The D-CIXS X-ray spectrometer, and its capabilities for lunar science

M. Grande*, S. Dunkin, D. Heather, B. Kellett, C. H. Perry, R. Browning, N. Waltham, D. Parker, B. Kent, B. Swinyard, J. Fereday, C. Howe, J. Huovelin, P. Muhli, P. J. Hakala, O. Vilhu, N. Thomas, D. Hughes, H. Alleyne, M. GradyS. Russell, R. Lundin, S. Barabash, D. Baker, P. E. Clark, C. D. Murray, A. Christou, J. Guest, I. Casanova, L. C. d'Uston, S. Maurice, B. Foing, M. Kato

*Corresponding author for this work

Research output: Contribution to journalArticlepeer-review

12 Citations (SciVal)


The purpose of the D-CIXS (Demonstration of a Compact Imaging X-ray Spectrometer) instrument on the ESA SMART-1 mission is to provide high quality spectroscopic mapping of the Moon by imaging fluorescene X-rays emitted from the lunar surface. In order to obtain adequate statistics for what can be very weak sources, it is essential to have a large effective area, while maintaining a low mass. The solution is to make a thin, low profile detector, essentially a modern version of "X-ray detecting paper". D-CIXS will achieve a spatial resolution on the ground of 42km from a spacecraft at 300 km altitude, with a spectral resolution of 200 eV or better. The instrument is based around the use of advanced dual microstructure collimator and Swept Charge Device X-ray detector technologies. Swept Charge Device X-ray detectors, a novel architecture based on proven CCD technology, have the virtue of providing superior X-ray detection and spectroscopic measurement capabilities, while also operating at room temperature. Thus we avoid the need for the large passive cooling radiator that was previously required to cool large X-ray focal plane CCDs. The advanced low profile microstructure collimation and filter design builds on expertise developed in solid state and microwave technology to enable us to dramatically reduce the instrument mass. The total mass of D-CIXS, including an X-ray solar monitor is ∼4.6 kg. D-CIXS will provide the first global map of the Moon in X-rays. During normal solar conditions, it will be able to detect absolute elemental abundances of Fe, Mg, Al and Si on the lunar surface, using the on-board solar monitor to obtain a continuous measurement of the input solar spectrum. During solar flare events, it will also be possible to detect other elements such as Ca, Ti, V, Cr, Mn, Co, K, P and Na. The global mapping of Mg, Al and Si, and in particular deriving Mg#, the magnesium number (MgO/[MgO+FeO]), represents the prime goal of the D-CIXS experiment.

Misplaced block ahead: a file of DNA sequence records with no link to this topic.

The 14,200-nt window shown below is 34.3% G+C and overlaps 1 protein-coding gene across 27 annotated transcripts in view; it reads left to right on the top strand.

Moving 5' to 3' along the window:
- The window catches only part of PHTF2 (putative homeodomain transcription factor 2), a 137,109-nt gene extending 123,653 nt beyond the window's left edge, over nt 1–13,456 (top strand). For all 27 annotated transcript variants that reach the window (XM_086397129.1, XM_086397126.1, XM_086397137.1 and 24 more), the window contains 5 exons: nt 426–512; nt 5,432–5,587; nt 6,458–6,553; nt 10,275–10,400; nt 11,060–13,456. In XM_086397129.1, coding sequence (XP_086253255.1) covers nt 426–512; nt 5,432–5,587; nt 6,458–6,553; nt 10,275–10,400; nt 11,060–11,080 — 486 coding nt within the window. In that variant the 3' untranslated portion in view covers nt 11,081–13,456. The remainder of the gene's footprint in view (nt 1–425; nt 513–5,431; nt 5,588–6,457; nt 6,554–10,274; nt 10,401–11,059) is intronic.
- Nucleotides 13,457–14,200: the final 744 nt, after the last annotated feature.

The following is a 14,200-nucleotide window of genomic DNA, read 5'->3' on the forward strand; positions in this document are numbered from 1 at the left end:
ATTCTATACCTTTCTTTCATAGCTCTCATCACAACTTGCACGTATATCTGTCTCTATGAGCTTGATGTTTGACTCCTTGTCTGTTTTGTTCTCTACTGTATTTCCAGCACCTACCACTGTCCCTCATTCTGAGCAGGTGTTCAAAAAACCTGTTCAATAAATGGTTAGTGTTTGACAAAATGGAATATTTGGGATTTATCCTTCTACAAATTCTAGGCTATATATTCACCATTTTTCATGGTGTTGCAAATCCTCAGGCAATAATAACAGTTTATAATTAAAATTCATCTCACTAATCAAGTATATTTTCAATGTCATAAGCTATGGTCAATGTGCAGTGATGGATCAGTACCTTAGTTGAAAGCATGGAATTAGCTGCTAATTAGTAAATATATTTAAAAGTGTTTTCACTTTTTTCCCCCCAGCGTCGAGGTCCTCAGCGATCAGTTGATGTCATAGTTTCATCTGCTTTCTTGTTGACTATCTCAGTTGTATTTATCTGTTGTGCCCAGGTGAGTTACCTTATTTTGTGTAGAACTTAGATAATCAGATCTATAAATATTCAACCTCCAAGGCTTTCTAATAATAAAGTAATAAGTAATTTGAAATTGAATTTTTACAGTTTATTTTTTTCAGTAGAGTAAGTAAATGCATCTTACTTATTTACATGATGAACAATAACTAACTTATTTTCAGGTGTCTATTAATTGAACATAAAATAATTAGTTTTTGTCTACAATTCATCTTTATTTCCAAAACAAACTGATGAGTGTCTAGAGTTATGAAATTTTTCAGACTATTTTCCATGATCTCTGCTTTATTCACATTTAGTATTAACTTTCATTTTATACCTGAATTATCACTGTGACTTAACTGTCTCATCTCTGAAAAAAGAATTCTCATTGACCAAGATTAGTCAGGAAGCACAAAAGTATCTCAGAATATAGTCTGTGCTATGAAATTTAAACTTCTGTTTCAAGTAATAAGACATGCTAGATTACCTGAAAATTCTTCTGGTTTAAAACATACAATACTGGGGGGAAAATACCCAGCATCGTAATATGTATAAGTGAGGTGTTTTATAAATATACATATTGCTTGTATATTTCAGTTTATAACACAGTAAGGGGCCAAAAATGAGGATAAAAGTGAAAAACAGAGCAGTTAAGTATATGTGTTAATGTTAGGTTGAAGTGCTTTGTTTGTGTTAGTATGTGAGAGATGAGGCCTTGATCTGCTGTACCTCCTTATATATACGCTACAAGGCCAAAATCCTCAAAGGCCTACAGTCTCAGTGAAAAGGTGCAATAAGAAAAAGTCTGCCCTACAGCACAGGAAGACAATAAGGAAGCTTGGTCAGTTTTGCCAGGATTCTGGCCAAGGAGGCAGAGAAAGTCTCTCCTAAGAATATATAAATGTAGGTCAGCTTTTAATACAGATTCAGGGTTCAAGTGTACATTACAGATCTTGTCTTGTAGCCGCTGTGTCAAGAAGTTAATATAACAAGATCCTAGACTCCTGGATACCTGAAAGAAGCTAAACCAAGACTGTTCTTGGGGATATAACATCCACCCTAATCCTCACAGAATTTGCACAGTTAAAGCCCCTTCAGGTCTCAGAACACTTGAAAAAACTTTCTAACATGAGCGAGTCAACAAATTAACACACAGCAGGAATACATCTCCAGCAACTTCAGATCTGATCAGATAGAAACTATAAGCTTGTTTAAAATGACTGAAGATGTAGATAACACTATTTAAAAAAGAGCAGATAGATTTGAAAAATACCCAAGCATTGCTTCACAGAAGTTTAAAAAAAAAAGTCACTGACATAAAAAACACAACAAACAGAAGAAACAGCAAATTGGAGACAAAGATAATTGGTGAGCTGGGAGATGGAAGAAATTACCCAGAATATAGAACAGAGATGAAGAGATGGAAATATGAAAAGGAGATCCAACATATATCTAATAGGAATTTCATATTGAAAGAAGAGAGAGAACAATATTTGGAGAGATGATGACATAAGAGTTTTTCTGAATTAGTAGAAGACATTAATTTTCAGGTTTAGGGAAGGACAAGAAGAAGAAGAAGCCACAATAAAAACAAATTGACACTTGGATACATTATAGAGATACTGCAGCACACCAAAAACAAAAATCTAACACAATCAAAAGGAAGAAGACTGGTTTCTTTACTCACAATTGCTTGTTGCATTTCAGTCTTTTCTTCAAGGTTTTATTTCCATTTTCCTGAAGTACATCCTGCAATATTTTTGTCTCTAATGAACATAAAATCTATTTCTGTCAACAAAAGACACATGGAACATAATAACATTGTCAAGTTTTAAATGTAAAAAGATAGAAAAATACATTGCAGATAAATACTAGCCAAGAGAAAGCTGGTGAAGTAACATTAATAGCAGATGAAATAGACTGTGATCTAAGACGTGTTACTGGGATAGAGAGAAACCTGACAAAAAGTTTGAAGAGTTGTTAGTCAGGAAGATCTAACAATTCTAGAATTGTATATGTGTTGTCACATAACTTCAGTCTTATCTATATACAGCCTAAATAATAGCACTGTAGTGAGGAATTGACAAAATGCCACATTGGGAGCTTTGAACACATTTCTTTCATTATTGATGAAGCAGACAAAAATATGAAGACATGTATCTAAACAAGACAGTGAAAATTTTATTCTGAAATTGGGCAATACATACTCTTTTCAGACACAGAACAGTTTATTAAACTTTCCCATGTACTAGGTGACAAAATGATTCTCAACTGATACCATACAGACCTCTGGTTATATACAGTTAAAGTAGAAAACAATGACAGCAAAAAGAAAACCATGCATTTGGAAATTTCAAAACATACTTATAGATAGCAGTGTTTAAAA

Original languageEnglish
Pages (from-to)1901-1907
Number of pages7
JournalAdvances in Space Research
Issue number8
Publication statusPublished - 2002
Externally publishedYes


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